Statement by Prof. Walter Kaelin, Envoy of the Chair of the Platform on Disaster Displacement on the occasion of the World Meteorological Organization (WMO) event on “Water and Displacement”
6 December 2021
Chairperson, ladies and gentlemen,
After an extended period of drought in Southern Angola, nearly 900 Angolan citizens – mostly children, mothers with babies, and older people – arrived in Northern Namibia in March of this year. Many were suffering from malnutrition. Local communities and the Namibia Red Cross Society provided assistance while the government of Namibia engaged with Angolan authorities to explore possibilities for return once the drought would be over.
In January 2015, Cyclone Chedza triggered severe flooding which prompted displacement in both directions across the border between Malawi and Mozambique. The two governments closely cooperated to assist their respective citizens on the other side of the border until the waters receded, allowing them to return.
In the not-too-distant future, citizens of low-lying atoll island states in the Pacific and elsewhere may seek refuge abroad as rising sea levels make their own country uninhabitable.
The very large majority of people displaced in such contexts remain within their country as internally displaced persons (IDPs). However, as these examples show, water-related sudden- and slow-onset disasters may also trigger cross-border displacement. In the following, I would like to address three questions: Under what circumstances are people displaced in water-related contexts? When do they experience cross-border displacement? And what legal and policy instruments do we have at our disposal to address such displacement?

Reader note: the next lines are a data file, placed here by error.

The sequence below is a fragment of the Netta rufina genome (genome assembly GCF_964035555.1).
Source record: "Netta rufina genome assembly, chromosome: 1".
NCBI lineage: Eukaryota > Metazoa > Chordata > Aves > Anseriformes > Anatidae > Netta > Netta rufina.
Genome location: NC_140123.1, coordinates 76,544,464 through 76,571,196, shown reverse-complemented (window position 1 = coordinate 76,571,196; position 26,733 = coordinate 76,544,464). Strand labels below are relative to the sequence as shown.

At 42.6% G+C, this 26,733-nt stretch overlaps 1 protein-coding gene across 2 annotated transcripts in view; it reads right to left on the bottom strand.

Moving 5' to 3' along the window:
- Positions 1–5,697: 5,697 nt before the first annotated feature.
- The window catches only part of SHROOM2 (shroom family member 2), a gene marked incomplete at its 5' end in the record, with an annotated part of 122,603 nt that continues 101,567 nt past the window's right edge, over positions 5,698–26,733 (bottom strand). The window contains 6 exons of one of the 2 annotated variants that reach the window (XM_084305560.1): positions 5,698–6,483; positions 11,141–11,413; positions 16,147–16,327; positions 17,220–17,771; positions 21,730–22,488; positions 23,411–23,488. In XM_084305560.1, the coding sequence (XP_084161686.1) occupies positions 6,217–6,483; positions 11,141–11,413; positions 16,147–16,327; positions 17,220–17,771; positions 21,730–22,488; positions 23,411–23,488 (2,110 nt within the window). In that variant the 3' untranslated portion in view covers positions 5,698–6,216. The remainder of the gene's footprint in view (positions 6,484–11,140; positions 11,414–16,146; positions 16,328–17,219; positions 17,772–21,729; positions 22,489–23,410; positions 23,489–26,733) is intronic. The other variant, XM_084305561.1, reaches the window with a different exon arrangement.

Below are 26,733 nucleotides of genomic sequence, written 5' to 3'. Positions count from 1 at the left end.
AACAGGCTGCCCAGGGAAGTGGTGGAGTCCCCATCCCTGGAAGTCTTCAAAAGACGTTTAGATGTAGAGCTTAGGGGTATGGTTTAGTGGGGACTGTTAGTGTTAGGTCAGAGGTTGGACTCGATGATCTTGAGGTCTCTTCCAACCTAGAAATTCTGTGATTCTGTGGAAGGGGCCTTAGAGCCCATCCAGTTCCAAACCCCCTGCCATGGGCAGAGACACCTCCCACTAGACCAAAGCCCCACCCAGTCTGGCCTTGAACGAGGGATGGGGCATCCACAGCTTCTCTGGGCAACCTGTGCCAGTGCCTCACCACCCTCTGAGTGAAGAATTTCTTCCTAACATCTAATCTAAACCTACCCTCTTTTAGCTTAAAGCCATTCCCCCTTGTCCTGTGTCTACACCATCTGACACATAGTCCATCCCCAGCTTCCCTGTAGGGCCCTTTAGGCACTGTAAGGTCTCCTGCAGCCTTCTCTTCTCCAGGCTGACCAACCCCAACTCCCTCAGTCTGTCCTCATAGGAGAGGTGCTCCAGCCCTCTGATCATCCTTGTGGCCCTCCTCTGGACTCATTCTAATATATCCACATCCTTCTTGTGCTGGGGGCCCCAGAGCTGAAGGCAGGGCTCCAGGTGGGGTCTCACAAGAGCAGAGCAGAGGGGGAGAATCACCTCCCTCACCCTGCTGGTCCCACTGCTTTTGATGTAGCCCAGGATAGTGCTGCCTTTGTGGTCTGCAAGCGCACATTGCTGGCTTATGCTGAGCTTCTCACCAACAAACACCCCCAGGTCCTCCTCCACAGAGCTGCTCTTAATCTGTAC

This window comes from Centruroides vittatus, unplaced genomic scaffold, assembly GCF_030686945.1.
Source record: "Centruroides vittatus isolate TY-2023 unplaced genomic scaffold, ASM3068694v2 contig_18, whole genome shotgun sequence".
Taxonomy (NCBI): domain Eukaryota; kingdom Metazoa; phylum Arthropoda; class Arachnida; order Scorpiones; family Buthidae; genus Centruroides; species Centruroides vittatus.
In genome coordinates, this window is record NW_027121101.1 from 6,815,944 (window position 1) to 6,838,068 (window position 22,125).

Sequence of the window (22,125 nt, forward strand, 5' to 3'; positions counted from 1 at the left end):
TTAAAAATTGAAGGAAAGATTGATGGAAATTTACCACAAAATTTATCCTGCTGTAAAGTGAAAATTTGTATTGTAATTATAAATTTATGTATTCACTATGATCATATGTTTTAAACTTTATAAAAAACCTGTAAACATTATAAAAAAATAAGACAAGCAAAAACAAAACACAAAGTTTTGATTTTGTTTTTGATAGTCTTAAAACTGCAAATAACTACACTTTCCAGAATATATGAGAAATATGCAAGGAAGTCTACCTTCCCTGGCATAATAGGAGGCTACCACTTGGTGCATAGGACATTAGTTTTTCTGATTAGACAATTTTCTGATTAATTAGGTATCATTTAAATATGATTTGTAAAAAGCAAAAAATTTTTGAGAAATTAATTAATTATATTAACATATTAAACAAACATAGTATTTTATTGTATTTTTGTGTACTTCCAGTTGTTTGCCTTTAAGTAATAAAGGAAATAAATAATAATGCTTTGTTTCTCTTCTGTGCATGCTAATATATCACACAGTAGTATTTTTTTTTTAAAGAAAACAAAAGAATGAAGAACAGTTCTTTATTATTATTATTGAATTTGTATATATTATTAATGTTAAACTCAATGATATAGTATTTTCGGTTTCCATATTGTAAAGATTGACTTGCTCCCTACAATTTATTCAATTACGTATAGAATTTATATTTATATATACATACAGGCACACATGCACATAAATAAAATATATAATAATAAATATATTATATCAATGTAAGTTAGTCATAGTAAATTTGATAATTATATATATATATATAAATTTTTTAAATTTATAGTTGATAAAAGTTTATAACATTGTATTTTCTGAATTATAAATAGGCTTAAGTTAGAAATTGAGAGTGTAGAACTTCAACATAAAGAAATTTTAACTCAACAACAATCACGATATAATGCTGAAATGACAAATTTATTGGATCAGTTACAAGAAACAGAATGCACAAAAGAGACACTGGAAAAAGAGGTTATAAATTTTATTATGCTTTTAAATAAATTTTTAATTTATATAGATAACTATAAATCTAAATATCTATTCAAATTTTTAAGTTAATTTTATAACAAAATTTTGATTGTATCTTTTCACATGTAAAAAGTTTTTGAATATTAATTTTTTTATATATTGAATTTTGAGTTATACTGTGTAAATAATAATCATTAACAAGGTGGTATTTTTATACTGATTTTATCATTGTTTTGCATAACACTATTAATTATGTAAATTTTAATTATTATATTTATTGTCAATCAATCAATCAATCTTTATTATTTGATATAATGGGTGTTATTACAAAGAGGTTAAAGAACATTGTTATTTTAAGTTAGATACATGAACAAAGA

First, people are displaced when they are exposed to a hazard and are too vulnerable or otherwise lack the capacity to withstand the impacts of the hazard and cope with damages caused by it. It is thus the interaction between the three elements of hazard, exposure, and socio-economic vulnerability that trigger displacement. Displacement in the context of disasters and climate change thus is always multicausal. In this equation, water creates hazards that trigger disasters and force people to leave their homes. In the case of floods and droughts, water becomes a hazard when there is too much or too little of it. When there is heavy rainfall, it comes from above; when sea levels rise, it comes from below.
Second, displaced people move across borders if this is the only way to save their lives. As Cyclone Chedza illustrates, sometimes the only routes to escape rising waters are those leading to a neighbouring country. The so called “sinking island” scenario is another example when relocating to other countries may become a life-saving measure. Cross-border displacement may also occur where – as illustrated in the Angolan example – necessary assistance cannot be reached or obtained in the country of origin.
Third, several legal and policy tools to protect people displaced across borders in the context of disasters and adverse effects of climate change already exist. Refugee law applies where in disaster contexts action or inaction of authorities amounts to persecution or where a disaster interacts with armed conflict. However, the number of such cases is limited. Most instances of disaster-related cross-border displacement resemble the three examples above where the protection offered by refugee law clearly does not apply. What, then, are other instruments to secure access for disaster-displaced persons to other countries?